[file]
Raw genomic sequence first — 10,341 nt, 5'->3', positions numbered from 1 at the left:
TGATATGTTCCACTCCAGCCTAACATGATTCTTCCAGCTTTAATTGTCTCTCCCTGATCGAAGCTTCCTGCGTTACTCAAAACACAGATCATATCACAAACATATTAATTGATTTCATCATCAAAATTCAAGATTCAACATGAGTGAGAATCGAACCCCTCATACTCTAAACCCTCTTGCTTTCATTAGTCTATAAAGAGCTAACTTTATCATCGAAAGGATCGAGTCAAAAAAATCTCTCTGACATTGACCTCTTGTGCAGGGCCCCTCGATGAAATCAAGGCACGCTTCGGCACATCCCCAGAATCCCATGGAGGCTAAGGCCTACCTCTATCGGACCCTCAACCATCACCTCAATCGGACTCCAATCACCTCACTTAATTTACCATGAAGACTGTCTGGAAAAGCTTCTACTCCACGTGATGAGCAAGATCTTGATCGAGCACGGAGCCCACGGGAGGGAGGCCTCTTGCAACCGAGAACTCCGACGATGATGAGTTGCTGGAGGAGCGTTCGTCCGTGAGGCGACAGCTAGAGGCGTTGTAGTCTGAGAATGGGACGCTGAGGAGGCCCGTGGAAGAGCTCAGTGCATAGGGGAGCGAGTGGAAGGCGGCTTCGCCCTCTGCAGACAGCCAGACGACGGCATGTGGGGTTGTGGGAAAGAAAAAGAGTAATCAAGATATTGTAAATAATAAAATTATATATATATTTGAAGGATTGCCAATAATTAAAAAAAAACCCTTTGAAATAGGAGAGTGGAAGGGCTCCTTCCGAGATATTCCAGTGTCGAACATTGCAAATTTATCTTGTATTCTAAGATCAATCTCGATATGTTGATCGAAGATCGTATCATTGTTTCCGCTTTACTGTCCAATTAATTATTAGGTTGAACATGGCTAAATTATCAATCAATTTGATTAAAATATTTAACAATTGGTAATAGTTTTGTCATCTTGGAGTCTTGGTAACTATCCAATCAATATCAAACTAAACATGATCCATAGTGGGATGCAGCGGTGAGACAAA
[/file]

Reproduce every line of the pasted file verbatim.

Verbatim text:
Raw genomic sequence first — 10,341 nt, 5'->3', positions numbered from 1 at the left:
TGATATGTTCCACTCCAGCCTAACATGATTCTTCCAGCTTTAATTGTCTCTCCCTGATCGAAGCTTCCTGCGTTACTCAAAACACAGATCATATCACAAACATATTAATTGATTTCATCATCAAAATTCAAGATTCAACATGAGTGAGAATCGAACCCCTCATACTCTAAACCCTCTTGCTTTCATTAGTCTATAAAGAGCTAACTTTATCATCGAAAGGATCGAGTCAAAAAAATCTCTCTGACATTGACCTCTTGTGCAGGGCCCCTCGATGAAATCAAGGCACGCTTCGGCACATCCCCAGAATCCCATGGAGGCTAAGGCCTACCTCTATCGGACCCTCAACCATCACCTCAATCGGACTCCAATCACCTCACTTAATTTACCATGAAGACTGTCTGGAAAAGCTTCTACTCCACGTGATGAGCAAGATCTTGATCGAGCACGGAGCCCACGGGAGGGAGGCCTCTTGCAACCGAGAACTCCGACGATGATGAGTTGCTGGAGGAGCGTTCGTCCGTGAGGCGACAGCTAGAGGCGTTGTAGTCTGAGAATGGGACGCTGAGGAGGCCCGTGGAAGAGCTCAGTGCATAGGGGAGCGAGTGGAAGGCGGCTTCGCCCTCTGCAGACAGCCAGACGACGGCATGTGGGGTTGTGGGAAAGAAAAAGAGTAATCAAGATATTGTAAATAATAAAATTATATATATATTTGAAGGATTGCCAATAATTAAAAAAAAACCCTTTGAAATAGGAGAGTGGAAGGGCTCCTTCCGAGATATTCCAGTGTCGAACATTGCAAATTTATCTTGTATTCTAAGATCAATCTCGATATGTTGATCGAAGATCGTATCATTGTTTCCGCTTTACTGTCCAATTAATTATTAGGTTGAACATGGCTAAATTATCAATCAATTTGATTAAAATATTTAACAATTGGTAATAGTTTTGTCATCTTGGAGTCTTGGTAACTATCCAATCAATATCAAACTAAACATGATCCATAGTGGGATGCAGCGGTGAGACAAA